Was Your Dismissal Fair? If you are claiming unfair dismissal the tribunal will decide whether your dismissal was fair in two stages:

  • Firstly it will decide whether you were dismissed for one of the five potentially fair reasons (see below).  If not, your dismissal will have been unfair
  • Secondly, if your employer shows that the dismissal was for one of the potentially fair reasons, it must go on to decide whether the dismissal was fair or unfair – that is, did your employer follow a fair procedure (see below)

The tribunal must consider whether your employer acted reasonably in dismissing you for the reason given.  If you are able to show that the reason for the dismissal was automatically unfair the question of whether your employer acted reasonably does not arise.

 

 

 

Potentially Fair Reasons For Dismissal: There are five potentially fair reasons for which you could be dismissed after receiving the appropriate warnings and undergoing a fair procedure. The potentially fair reasons are:

  • A reason relating to your capability or qualifications for performing the kind of work you were employed to do
  • A reason related to your conduct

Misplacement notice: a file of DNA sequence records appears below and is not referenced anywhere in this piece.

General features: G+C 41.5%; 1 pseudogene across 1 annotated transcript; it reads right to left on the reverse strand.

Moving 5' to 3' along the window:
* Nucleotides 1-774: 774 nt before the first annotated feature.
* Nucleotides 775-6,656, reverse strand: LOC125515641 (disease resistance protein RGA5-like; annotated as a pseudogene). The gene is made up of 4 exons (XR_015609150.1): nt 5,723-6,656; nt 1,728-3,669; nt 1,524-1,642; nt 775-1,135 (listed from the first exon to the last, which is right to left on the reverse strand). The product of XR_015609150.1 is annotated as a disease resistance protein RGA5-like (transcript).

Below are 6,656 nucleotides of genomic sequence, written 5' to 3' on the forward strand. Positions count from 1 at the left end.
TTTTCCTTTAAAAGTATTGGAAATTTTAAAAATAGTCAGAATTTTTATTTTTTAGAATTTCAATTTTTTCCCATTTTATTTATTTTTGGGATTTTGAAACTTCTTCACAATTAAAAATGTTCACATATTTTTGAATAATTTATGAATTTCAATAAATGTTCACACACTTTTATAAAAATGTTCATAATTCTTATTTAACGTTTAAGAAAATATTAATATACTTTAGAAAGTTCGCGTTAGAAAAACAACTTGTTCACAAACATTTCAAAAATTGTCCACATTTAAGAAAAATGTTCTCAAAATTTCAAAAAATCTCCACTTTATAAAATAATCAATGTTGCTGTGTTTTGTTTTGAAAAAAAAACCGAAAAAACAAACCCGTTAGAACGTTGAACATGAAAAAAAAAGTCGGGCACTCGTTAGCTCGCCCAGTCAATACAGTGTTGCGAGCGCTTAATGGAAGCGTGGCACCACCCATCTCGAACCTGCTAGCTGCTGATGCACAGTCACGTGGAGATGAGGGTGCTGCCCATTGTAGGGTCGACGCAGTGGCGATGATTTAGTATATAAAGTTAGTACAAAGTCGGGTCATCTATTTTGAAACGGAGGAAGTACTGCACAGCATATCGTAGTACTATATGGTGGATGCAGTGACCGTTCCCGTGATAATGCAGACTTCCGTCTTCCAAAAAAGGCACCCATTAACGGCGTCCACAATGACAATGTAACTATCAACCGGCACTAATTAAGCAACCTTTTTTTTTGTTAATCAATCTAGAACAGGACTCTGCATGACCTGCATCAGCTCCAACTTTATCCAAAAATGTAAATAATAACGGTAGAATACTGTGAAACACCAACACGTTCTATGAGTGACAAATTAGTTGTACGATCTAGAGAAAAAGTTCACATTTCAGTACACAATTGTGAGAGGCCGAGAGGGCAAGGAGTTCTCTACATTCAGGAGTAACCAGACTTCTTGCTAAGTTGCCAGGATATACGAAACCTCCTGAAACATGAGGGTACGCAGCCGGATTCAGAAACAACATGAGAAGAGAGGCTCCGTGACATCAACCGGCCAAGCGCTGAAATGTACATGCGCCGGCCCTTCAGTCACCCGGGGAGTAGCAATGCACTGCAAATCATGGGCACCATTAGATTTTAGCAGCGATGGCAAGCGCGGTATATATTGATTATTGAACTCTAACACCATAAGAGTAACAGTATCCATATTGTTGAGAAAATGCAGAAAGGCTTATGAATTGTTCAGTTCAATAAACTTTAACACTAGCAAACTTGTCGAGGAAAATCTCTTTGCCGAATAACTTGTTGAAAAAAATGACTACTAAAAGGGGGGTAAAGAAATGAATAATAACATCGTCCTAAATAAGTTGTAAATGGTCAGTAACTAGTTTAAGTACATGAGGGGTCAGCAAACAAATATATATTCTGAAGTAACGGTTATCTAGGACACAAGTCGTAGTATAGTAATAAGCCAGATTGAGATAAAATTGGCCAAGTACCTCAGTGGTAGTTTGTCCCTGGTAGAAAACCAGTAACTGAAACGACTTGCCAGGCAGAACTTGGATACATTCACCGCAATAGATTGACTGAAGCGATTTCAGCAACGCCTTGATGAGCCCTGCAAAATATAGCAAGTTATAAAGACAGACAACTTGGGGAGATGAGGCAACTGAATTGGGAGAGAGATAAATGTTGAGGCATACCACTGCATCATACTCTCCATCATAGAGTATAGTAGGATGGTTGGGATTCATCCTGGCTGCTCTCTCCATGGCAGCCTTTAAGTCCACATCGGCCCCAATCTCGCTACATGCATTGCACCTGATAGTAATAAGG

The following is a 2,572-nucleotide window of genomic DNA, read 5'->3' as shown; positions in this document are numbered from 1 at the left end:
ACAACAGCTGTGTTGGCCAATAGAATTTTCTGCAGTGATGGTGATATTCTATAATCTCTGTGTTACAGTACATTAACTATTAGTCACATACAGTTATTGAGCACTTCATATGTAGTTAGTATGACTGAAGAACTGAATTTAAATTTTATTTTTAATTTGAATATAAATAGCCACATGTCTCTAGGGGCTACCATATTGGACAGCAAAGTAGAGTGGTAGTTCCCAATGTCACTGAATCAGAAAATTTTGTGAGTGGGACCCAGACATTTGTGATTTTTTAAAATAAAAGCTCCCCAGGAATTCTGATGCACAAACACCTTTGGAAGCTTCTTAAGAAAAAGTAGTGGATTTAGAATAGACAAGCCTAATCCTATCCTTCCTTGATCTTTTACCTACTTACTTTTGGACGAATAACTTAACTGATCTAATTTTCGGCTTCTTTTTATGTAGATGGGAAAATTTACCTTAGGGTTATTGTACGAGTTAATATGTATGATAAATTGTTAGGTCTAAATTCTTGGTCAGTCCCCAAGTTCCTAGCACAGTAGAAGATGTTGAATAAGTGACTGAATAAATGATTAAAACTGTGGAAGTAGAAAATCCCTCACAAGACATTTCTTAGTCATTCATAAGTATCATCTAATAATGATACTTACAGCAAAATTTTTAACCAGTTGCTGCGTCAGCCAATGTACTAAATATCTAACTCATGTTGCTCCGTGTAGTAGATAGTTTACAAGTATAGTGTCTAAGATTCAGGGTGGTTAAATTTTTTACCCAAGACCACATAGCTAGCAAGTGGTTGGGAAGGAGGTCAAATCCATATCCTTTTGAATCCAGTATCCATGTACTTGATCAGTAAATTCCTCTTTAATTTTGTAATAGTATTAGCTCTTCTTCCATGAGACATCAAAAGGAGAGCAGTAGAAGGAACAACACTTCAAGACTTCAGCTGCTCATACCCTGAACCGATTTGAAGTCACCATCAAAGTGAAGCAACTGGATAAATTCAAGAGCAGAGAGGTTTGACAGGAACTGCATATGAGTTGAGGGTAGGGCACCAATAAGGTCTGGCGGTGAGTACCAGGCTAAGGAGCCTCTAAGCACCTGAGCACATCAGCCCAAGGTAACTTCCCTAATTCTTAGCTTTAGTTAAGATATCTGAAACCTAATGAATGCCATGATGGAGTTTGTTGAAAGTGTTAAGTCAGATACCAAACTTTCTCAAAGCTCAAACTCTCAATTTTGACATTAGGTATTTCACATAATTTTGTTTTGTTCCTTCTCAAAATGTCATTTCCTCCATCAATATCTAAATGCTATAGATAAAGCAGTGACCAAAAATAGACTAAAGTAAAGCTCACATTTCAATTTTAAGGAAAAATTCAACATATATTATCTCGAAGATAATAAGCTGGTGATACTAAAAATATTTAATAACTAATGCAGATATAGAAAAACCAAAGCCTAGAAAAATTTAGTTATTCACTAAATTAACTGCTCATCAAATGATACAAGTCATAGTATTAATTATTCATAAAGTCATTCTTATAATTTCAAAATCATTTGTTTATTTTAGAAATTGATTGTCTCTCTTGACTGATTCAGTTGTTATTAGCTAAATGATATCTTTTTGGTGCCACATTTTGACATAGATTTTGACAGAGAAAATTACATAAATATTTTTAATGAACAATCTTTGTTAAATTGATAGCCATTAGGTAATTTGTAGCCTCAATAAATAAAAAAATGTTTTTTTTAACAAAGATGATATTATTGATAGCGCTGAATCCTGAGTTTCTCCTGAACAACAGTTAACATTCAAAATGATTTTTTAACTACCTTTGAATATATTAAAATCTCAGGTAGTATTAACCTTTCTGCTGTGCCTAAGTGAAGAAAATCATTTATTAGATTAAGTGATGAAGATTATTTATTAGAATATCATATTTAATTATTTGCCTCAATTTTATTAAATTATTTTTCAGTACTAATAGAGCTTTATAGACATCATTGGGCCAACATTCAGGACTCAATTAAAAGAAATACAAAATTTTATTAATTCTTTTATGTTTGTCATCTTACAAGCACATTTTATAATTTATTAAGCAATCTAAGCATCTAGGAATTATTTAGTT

• Redundancy
  • That you could not continue to work in the position you held without contravening a duty or restriction imposed by or under an enactment. For example a driver who loses his driving licence. Or
  • Some other substantial reason of a kind such as to justify the dismissal of an employee holding the position which you held. This often arises in business reorganisations or where, for strong business reasons, contracts need to be varied. Generally there is an emphasis on consultation and considering alternatives before such a dismissal will be regarded as fair

Has There Been a Fair Procedure? 

  • Issues should be raised and dealt with promptly
  • Employers and employees should act consistently
  • Employers should carry out any necessary investigations to establish the facts of the case, including a fact-finding meeting with you where appropriate
  • If the issue relates to poor health or disability, your employer should obtain a medical report and discuss it with you and you should have been warned that your job is at risk
  • In cases of disability your employer should make reasonable adjustments
  • If the issue relates to the performance of your job, your employer should consult you about the concerns about your performance and give you a chance to address those concerns. You should be warned that your job is at risk
  • If the issue relates to your conduct, you should have received warnings about improvement unless there is a single incident of Gross Misconduct
  • If the issue relates to redundancy your employer should have followed a fair redundancy procedure